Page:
Elijah’s Balm is a literary/historical novel about the relationship between the biblical prophet Elijah and Jezebel, the Queen of Israel during the divided kingdom. I imagine a connection between them that goes much further than the one described in the Hebrew Bible. In the first Book of Kings, God tells Elijah to go live with a widow, and the widow has a son. The boy in this opening chapter is that son.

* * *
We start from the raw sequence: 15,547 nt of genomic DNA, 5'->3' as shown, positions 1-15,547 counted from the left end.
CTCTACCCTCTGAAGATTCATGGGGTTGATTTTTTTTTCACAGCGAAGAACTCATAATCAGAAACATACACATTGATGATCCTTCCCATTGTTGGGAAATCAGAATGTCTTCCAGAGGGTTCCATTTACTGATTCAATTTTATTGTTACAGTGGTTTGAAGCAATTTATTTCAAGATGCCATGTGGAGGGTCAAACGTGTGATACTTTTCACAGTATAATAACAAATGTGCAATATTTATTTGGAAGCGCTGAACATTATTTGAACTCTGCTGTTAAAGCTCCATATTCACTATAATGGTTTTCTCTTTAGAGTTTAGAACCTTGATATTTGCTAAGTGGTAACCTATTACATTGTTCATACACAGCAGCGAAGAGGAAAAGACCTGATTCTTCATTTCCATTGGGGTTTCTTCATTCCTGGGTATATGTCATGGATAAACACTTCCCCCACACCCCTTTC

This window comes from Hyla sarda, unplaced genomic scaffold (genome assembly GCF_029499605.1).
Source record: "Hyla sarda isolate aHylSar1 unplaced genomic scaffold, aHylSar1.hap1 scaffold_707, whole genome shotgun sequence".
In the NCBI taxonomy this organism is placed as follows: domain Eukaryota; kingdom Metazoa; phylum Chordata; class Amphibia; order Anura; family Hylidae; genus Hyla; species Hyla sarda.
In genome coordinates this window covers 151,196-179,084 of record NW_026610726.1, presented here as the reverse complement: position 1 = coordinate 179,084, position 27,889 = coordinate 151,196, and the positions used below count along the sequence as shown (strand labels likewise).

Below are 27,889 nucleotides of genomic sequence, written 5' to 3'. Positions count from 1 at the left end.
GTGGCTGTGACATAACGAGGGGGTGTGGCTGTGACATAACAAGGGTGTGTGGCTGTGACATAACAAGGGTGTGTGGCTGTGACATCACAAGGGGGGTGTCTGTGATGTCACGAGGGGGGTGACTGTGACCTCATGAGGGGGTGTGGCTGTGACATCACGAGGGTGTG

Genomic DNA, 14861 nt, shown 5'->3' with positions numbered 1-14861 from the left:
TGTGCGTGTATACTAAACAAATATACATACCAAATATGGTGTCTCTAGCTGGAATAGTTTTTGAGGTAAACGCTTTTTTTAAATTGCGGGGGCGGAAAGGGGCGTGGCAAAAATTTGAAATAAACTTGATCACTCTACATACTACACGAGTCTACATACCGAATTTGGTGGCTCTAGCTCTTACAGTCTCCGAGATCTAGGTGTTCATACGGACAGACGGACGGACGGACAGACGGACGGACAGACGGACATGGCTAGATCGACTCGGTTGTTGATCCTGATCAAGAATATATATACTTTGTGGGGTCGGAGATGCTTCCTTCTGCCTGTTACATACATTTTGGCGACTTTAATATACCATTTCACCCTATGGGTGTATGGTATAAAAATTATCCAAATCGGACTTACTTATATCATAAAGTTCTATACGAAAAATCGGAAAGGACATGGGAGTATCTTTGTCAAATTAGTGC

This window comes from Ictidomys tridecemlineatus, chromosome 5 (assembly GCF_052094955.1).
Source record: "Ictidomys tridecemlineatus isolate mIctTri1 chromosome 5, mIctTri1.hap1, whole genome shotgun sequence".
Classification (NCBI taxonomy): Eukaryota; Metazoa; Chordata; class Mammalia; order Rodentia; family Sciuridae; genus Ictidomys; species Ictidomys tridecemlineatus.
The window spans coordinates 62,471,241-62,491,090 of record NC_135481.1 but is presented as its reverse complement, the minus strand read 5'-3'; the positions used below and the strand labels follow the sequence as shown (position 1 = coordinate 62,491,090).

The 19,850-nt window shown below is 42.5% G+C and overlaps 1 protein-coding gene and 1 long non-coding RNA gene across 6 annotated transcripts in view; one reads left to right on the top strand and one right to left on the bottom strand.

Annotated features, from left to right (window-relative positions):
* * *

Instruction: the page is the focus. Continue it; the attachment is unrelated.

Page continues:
I’m not your father, says Elijah. The widow's son says, I forgot. I forgot, I forgot! Then he tells himself that anger doesn't work with this child, remove the knife from your voice. He pulls at his chin. He assigns himself an interest in the thin pink flowers, wilting and anemic, and the small lobes and curling tendrils that have beguiled the boy. The boy asks, What’s it called? Goat-mallow, he answers. To himself, he notes that the tendrils are snake curls, they like to twist around the bunch grass. Their small exposed roots are just squirts of spit and soon they’ll harden, snap off, and roll across the yellow sand that looks finer than spice. Finer than dust, finer than new sand filling the ripples and gullies in old sand. The sparse shrub of flowers stands alone in sand and rock, alone in the rock that scrapes sand off itself. Surrounding their campfire, the barren ground they squat on, he and the widow’s son, lies in shadow now. He commands himself: Look, Elijah, look! I’ve been looking all my life. And what have I been looking for? Only these puny flowers still bloom. This canyon bottom receives a pittance of sunlight. Further away, the fan-shaped knife-plant, the nettles and bunch-grass, give way to a tree bent over entirely, its great black cavity beneath a skirt of yellow leaves oozing black resin like a mouth chewing tar. Shattered strips of bark curl off its trunk like barrel staves. And yet this tree lives–and it thinks that it’s a menace! The poor devil-tree can’t even stand up. It guards tamarisks and horse tails springing from a water pocket at the base of the cliff, and its bluster was feeble, its peril impotent, when Elijah and the boy first stepped across it to gather the crayfish. Some god dumped them there because he knew they were coming. Some unfledged god poured the crayfish out of his sack because he knew they were hungry. Now the crayfish boil in a pot on the fire. Above the pool the cliff stands, neck-snapping high, its scarred and weathered face reaching to the blue sky. In one wide slanting gash the sun paints it red near the top. Opposite that cliff, however, across the canyon floor, the rock has given up–it’s been fractured in columns and massive blocks that rolled down toward this bottom in the time of the giants. The water’s boiling, Abba. Wait until they float to the surface. Don’t call me Abba, boy, I’ve already told you. You’re not my blood, I’m not your father. Call me Elijah. Mother said to call you Abba. Your mother’s wishes are in vain. You call me son. I call you boy, boy! Sometimes you say son instead of boy. Not if I can help it. Beside the fire sit their baskets with the pointed bottoms, each packed with jars of balm. Elijah’s balm. He makes good balm because he knows every plant and tree in the desert, knows how to extract their glue and resin, how to distill it and what to mix it with. They’re taking the balm to Ahab’s fortress for his queen, Jezebel, and her attendants. A spider appears on the boy’s shoulder and drops to his leg. What’s the pig-mallow for, Elijah? he asks. Goat-mallow, child. The leaves of the goat-mallow, taken in water, relax the bowels. Used as a paste, they guard against snake bites and scorpion stings. Remember to shake out your clothes in the morning–scorpions like to sleep in their folds. Or we could strew the folds with these leaves, that would work. The goat-mallow's flowers are orange and scarlet. Where the sun has more room to lean down with his cruet and pour in his essence they’re more colorful and vigorous. It takes a field to make bright flowers, not an abysmal canyon like this one. Goat-mallow cures splinters. The crushed stems, mixed with saltpeter, extract thorns and splinters without effort or pain. A single root of a stem cures a toothache as well. I have a toothache, Elijah. Women in labor deliver more quickly if they lie on mallow leaves. Dig up the roots before sunrise and wrap them in wool taken from an ewe that has just given birth then bind them on sores and they heal the sores, even those that have suppurated. Which tooth? This one. He opens his mouth and points inside. Elijah bends down and peers into the mouth. He seizes the boy’s shoulders and faces him toward the light. I can’t see it very well. It hurts. See that tamarisk? he says. We have one at home behind the vineyards. Tear off a bough and shake it. It shakes out disabilities like toothaches. The boy tears off a branch and sweeps the grey-green frond away from himself and toward their fire. Is this what Mother does? he asks I’ve never seen your mother do it. He keeps shaking the bough, waves it away. It still hurts, Ab–. It still hurts, Elijah. Pay attention, look!–the crayfish are done! Scoop them out, wretched boy! No, I’ve changed my mind, pour out the water. Leave them in the pot. We’ll eat from the pot. Pour it out, pour it out! They’ll turn to jelly if you don’t. Where shall I pour it? Over there, in the tamarisk. And take care not to pour any crayfish out. The boy’s sleeves are long enough to serve as pads with which to grasp the pot without burning his hands. Elijah unrolls the mat, folds his lean legs beneath his buttocks, and sits. The boy squats facing him, the steaming pot between them. How do I eat them? he says. He holds one up in his fingers. Its color has gone from dun to bright red. You’ve never eaten crayfish? No. Put that back. Put it back! Say the prayer first. Blessed be Yahweh, our God, King of the world– Not that one! The one I taught you, the one not to tell your mother. She knew it already, he says. May you bless us, O Bull, El, my father, he recites. Beautify us, O Creator of Creatures, O Father of the years and Rider of the Clouds. Good. Now pour the oil over my hands. The boy stands, unstoppers the vial that sits beside the fire, and leans down before Elijah, who holds up his long fingers. The child pours a thread of oil across those claws; they root around inside each other’s palms, through the webby yokes, across the boney knuckles. They were stiff but the oil softens them to tentacles. Now the rouge, he says. From a small flat jar, the boy swipes the red ointment and stands and gently rubs it on Elijah’s cheeks. Good. Now eat. The boy reaches in the pot and pulls out a crayfish and opens his mouth. Not like that! Break off the tail! Discard the head! Like this? Yes! Now peel off the bands of shell. Squeeze if from the bottom to the top and pull the meat out with your teeth. That’s right, yes. Eat the meat, discard the rest. The boy eats the crayfish, Elijah eats his, and soon a pile of leavings crackle on the fire. Elijah asks, Why do you smell? What? You should stay away from that Hittite. You smell like manure. He lets me feed his horses. And his daughter? Do you feed his daughter, too? Something other than lentils? They eat as they talk. Elijah likes to suck on the heads and spit them into the fire. If you didn’t feed his horses you wouldn’t have to shovel shit, he says. If I didn’t feed his horses they’d starve! How much does he pay you? To smell like manure? The boy looks away. Nothing, eh? Instead, you’re living off me. Off my balm. Did you collect the resin yesterday? Yes, I did. And you don’t pay me either. It’s your duty. You’re old enough now. Will you pay me for this trip? You wanted to come. You’ve begged me to let you come every time I go! The only way to stop your endless wheedling was to allow you to come. And see what you bring with you–the smell of manure. Why do we go this way? the boy asks. Through abysmal canyons? If it takes a field to make bright flowers, why don’t we go through the fields? Because the fields and plains are full of cutthroats and thieves. People will pay anything for my balm but if they can steal it that’s better. We’re safer here, boy. You wanted to come. Didn’t you want to see Jezebel’s fortress? Yes. When he first came to live with the widow, Elijah sold his balm at the market each week. It was good balm, he knew, made from the resinous gum of balsams, collagen from sheep’s necks, honey from bees, and oil from the desert flower that he called the sagacious plant. He cultivated the yellow flowers behind the widow’s house and dried them in her stone barn. He raised the goats and sheep, penned them, shaved the wool. He boiled the skin, tissue, and sinews of the sheep’s necks to obtain the velvety collagen, taught the boy to incise the balsam fruit to collect the drops of resin in a horn, and with the child’s help cooked and strained the balm and poured it in little pots and sealed them with wax. Each week at the market he sold every jar, he and the boy. He always set one aside for the beggar, even though his preference would have been to send the filthy wretch on his way with a kick. His preference would have been to kick a lot of people; the market was full of quarrelsome hags and cheating farmers. They set up beneath awnings, their wagons smelled of shit, their grains were full of sand. Mules and servants stirred up dust in the sun and the most popular stall was the one that sold water skins. The boy was younger then, with curly hair tinged red and the radiant, innocent face of an angel. Every bird-chested boy thinks he’ll be a boy forever. His olive skin was smooth, his beautiful eyes as dark as a woman’s, his voice sweet and clear. Even now those impossible, imperishable traces, as though Adam’s sin had shunned him at birth, lingered like a perfume and (in unguarded moments) balmed Elijah’s temper. One day in the market a rival seller of balm set up across from Elijah and the boy. The widow’s son pointed out that he was doing good business, Joab just bought some. Didn’t he always buy from you, Abba? Elijah was furious, he almost slapped the boy, and fought the urge to attack the new seller and kick his jars and scatter their broken pieces and inferior balm all over the place. He knew the man’s balm was inferior, the pots weren’t even sealed, he could smell it. Rancid! The new seller had set up before he and the boy had even emptied their baskets. Elijah was livid and found the overseer and spittle flew from his mouth. Who is this interloper? How much did he have to bribe you to give him a place across from me? He’s not even from our village! Then this happened: a tall, stately man he’d never seen before, dressed in white linen with a gold pendant around his neck and bracelets and a high cylindrical cap, appeared before the rival seller. He examined his balm, they spoke, and after a while the seller pointed at Elijah. The man crossed the marketplace and asked Elijah if he was the one who made Elijah’s balm. Still furious, he gestured at his jars. What do these look like? My name is Elijah! What else could they be? Oil of Foolatum? The man ignored his manners and introduced himself as Ahab’s steward, Obadiah. Ahab’s queen Jezebel knows about your balm, he said. She’s tried some; her maid bought a jar from a merchant in Jezreel, who bought some from you in this market. It’s the best balm she’s ever used, he said. She wants you to supply her household with balm, not only for her but for all her attendants and for the king’s harem. She doesn’t want others to use your balm, only she and her followers, they’ll be the only ones. She’ll give you thrice what you charge for your balm at the market if you deliver it to her. She’ll buy thirty jars if you bring them once a month and stop selling them in markets. I’ve spoken to the overseer, Obadiah said. He’s found another man to sell balm in the market; that’s him across the way. What’s your answer, balm-maker? Will you do it? Elijah was astonished. He was ashamed of snapping at this man, the more so because he’d ignored it, as though Elijah were just a piece of wood–as though carved wood couldn’t possibly insult someone as lofty as Obadiah. He swelled with anger, deflated with humiliation, glowed with self-satisfaction, and wondered what the Lord would want him to do. The Lord God had told him to go and live with the widow and he’d puffed up with pride–that the Lord his God would tell him anything. Was this a part of His intention, too, that he sell balm to Jezebel? She was King Ahab’s wife but she wasn’t even an Israelite. What should I do? he’d asked. O Lord my God, where are you? he’d asked. For one thing, I’ve never seen you. I don’t know who God is. I’ve searched the horizon, looked under rocks, explored canyons, hills, and towers, crawled through caves, climbed mountains. It is well known that God appears on mountaintops but he’d never appeared when Elijah climbed one. It made him furious; then mortified. His messengers, the angels, had told him what to do. They were God’s intermediaries, they delivered His instructions. But he found them maddening, even childish, because they were only messengers and only said what they insisted they were told to say by God. And they’re sassy, they giggle, they break into song, they comb each other’s hair and gossip like birds, and they’re only messengers! Lackeys! Sometimes they garble or just forget the message. And the messages are for whom? For me, a balm-maker? The angels were beautiful and sweet but especially aggravating, and lately they’d been absent. They’d ignored him. They didn’t care. He prayed for an answer. Why are you hiding? he asked God. What should I do? He’d often asked the widow, What does the Lord God want from me? Why did He send me to you? She said, God doesn’t want anything from you, fool. I was doing fine without you. So was He. He doesn’t care about you. Admit it, Elijah, she said–His indifference offends your sense of self-importance. Across the way, he watched the new balm-maker pouring coins into his purse. He was surrounded by customers–pigs crowding each other to get at the garbage. He told Obadiah he would accept his offer. In this way Elijah became the exclusive supplier of balm to King Ahab and his Queen, Jezebel. It meant trudging through a lion-infested desert, a wilderness of sand, wadis, canyons, cliffs, buttresses, towers, leaping trees, and rolling fields of rock. The canyons zig-zag through the earth like cracks in a pot and are designed to drive you mad. But gradually he learned the best way to Jezreel. He made ladders and notched poles to climb out of one canyon, tramp through a formless confusion of house-sized rocks, dwarf trees, grass and shrubs, and climb down into the next one. Crossing ridges he saw a mountain in the distance so impossibly high and so oddly severed at the top that it had to a remnant of Babel. He saw brown plains, too, traversed by canals whose bleary green strands stained the brown on either side. Beyond them, closer to the mountains, were line after line of what must have been vineyards. Climbing back into a canyon erased this outer world. The canyon-bottoms were hot but over time he found a route with reliable water-pockets and marshes, even intermittent streams whose unseen currents ruffled the green froth on pools. Trees blocked the sun and made the going easier. Shade and water, all the same, also drew wolves and lions, he saw their prints in the muddy sand bars. Once, he saw a lion; it stood on a high barrel-shaped tower looking down with fierce eyes and dripping mouth and clicking teeth. What was terrifying, though, was not seeing him standing there staring hungrily down, but watching him leap off his knobby stack of rocks and vanish from sight. Then Elijah ran, ran with the heavy basket on his back, ran like a child, because the beast, he knew, he imagined it vividly, was weaving down through brush, across rocks and through ditches, was racing, skidding over thorny shrubs and grass, across cactuses and nettles and down steep gullies and finally to the canyon bottom, where, with lolling tongue and dripping teeth and steady gaze, he’d have a clear path to a lean and stringy . . . imbecile. Fortunately, the creature never showed up. He must have had a fresh kill hidden in the brush and rushed there to protect it from Elijah. Even more upsetting, he’d also seen a man in a black tunic on an overhanging rock high above the canyon bottom staring down at him. This had happened several times and in different canyons. This man was more frightening than the lion, Elijah didn’t know why. Was he the one who whispered in his ear, Elijah? Elijah. What did he want? There are voices in the desert, sometimes choruses, choirs, but they’re voices without mouths, whispers without bodies. Except for this man, whose stare pierced his heart. Only his hooded head moved, his eyes following the balm-seller as he trudged past below him. My tooth still hurts, Elijah. He looks at the boy. Clean out the pot, he says. Get more wood for the fire. But I have a toothache! The tamarisk didn’t work. What can I do about it? It will be dark pretty soon. Do those things I told you. The boy slumps off with the empty pot. When he returns Elijah stands and says, let me see it again. The boy opens his mouth, the man bends from his waist, a swag of stringy hair falls across his face. He seizes his jaw, squeezes it hard, lifts it into the light. Paugh! What a cess pool. Rub sage across your teeth when you finish a meal. I do at home, he says. Elijah says, Come. They walk up the canyon, cross a shelf of dried rushes. Look, boy‒yellow nimbus. They’re passing a bower watered by the stream. Yellow nimbus, purple hat. Look at the purple hat, boy. Late flowers like these tell you what time of the year it is. We already know what time of the year it is, Abba. Of course we do. But suppose you . . . suppose . . . His suppositions aren’t cooperating today. Annoying child, he thinks. At a place where two bulging rock-faces meet and expose a low opening shaped like the entrance to a tent, he breaks a branch off a bush; its tiny flowers are green and red trumpets, and its thorns are black daggers. He removes his knife from its scabbard and peels the bark from the branch and snaps a thumb-sized piece off. Here, chew on this. The boy puts it in his mouth. It tastes like mint, he says. It will dull the toothache, kill the worm. The worm? Yes. They return to the fire. The canyon’s in shadow but the unnatural light from above makes everything glow. It will be dark soon and the canyon’s silent now, even the birds. He says, After El created heaven, heaven made earth, earth made the rivers, the rivers made the marsh, and the marsh created the worm. Then the worm went weeping before Baal. His tears flowed. What will you give me for food? he asked. What will you give me for my sucking? Baal said, I shall give you the fig and the apricot. Of what use are they to me? said the worm. He was angry. Lift me up among the teeth. Place me on the gums. I’ll suck the blood of the tooth, I’ll gnaw the roots of the gum. That’s what it felt like, says the boy. Is it better now? Yes. The air is cooler now, the widow’s son feeds the fire, Elijah watches him, he’s still an innocent boy. Then he thinks: there’s no such thing as innocence. Could he, Elijah, have done what Abraham did–agree to sacrifice his own son? Would he have obeyed the Lord God? Would he have led this boy up a mountain, would he have ordered him to carry the very wood that would immolate him, would he have pulled out his knife to cut his throat?–this boy not even flesh of his flesh? Well, that would make it easier, wouldn’t it? The boy’s blood-father was sleeping with his fathers, and Elijah was now his protector. All boys walk in their father’s sins, Elijah did, too, but what kind of God orders a man to sacrifice his own son? Do we walk in God’s sins? I could never do it, never, and he’s not even my son. And I’m a miserable sinner who can’t even find God to beg his forgiveness for thinking these thoughts. Abruptly, Elijah pictures them both wandering through the wilderness, he and Yahweh. Elijah calls, Father, where are you? and Yahweh calls, Elijah, where have you been? but neither one finds the other. He can’t understand it; looking at the widow’s son. Only by sacrificing him could Abraham prove himself worthy to have Isaac as his heir. What demonic thinking!–thinking that eats its own heart. I’ve eaten my own heart all my life yet I couldn’t agree to what Abraham agreed to. Then why is he revered? You’d think he’d led his people out of captivity, you’d think he was Moses; instead, he never questioned the command to slit the boy’s throat and let the blood pour out while he held his twitching body and listened to his screams growing weaker and weaker. Perhaps he would have gagged him. What a terrible story. So terrible that he can’t stop thinking about it. And why does the widow’s son always want to hear it, why does he like it? Because God played a trick? Perhaps he wants to believe that God toys with humans, or likely he identifies with Isaac, not Abraham, maybe he wonders what he would have done if he were Isaac. He would have bravely accepted his fate, God willing. Boys think like that, it was a boy’s adventure story. Was it true? No one likes to tell it, everyone believes it. But Elijah feels now that belief is God’s cruel prank, it’s a trap. Belief is a game in which blindfolded idiots search for nonexistent treasure, belief loves questions that have no answers. The questions gnaw like worms deep inside his bowels. Will there be a life after this one, or will I be wholly annihilated? Will I remember my existence after I die or will the boundlessness of time consign everything to oblivion and silence? And when was the world made? And what came before it? What God or gods made the world and the stars and the sun, and if they made it will they also destroy it, and which is the true God?–the maker who makes and exists in his creation, or the one who hides? These questions dwell inside a pit of anxiety that Elijah can drink from whenever he wishes. The canyon has darkened and the boy is curled up asleep on his mat. I should have told him not to sleep yet because the undigested food in his body will overload his mind. As it has mine. The crude spirits it produces will confuse and disorder the boy’s inner sense. Yet, Elijah sees, he appears to sleep peacefully. He’s a good boy, he thinks, I shouldn’t be so hard on him. The masticated branch has fallen from his mouth and lies there beside his whistling nose. The same spider, could it be the same? scuttles across his face. Above the cliff a wolf howls, another one answers on the other side, and the howls feel like a knife scraping his spine. Are they planning an attack? One from the east, one from the west? Why are there no stars, only blackness above? A voice whispers, Elijah. Yes? he says. What? Elijah, Elijah. He decides to stay awake even though he’s exhausted, and attempts to sit up straight. With shaking hand he feeds the fire, stirs it with a stick, throws the stick in the flames. Everything has meaning but the meaning is hidden; did the stick prepare its own destruction? The twin sister-gods, the gracious sisters, Shahir and Shalim, daughters of El, come at dusk to torment human beings with their diluted existence. The gods gracious and lovely but gluttons from their day of birth, hungry for everything even as they fade. They suck at the teats of the world, the frail ones, the daughters, the brides of Day and Night. They put one lip to the earth, one lip to the sky, and suck the birds from the sky, the fish from the sea, the mice from the ground, the little babies from their families, nervously flitting from one morsel to the next without being satisfied. They languish and wilt, they weaken, they faint, and finally they lie in the beds of Day and Night and open their legs and cease to exist.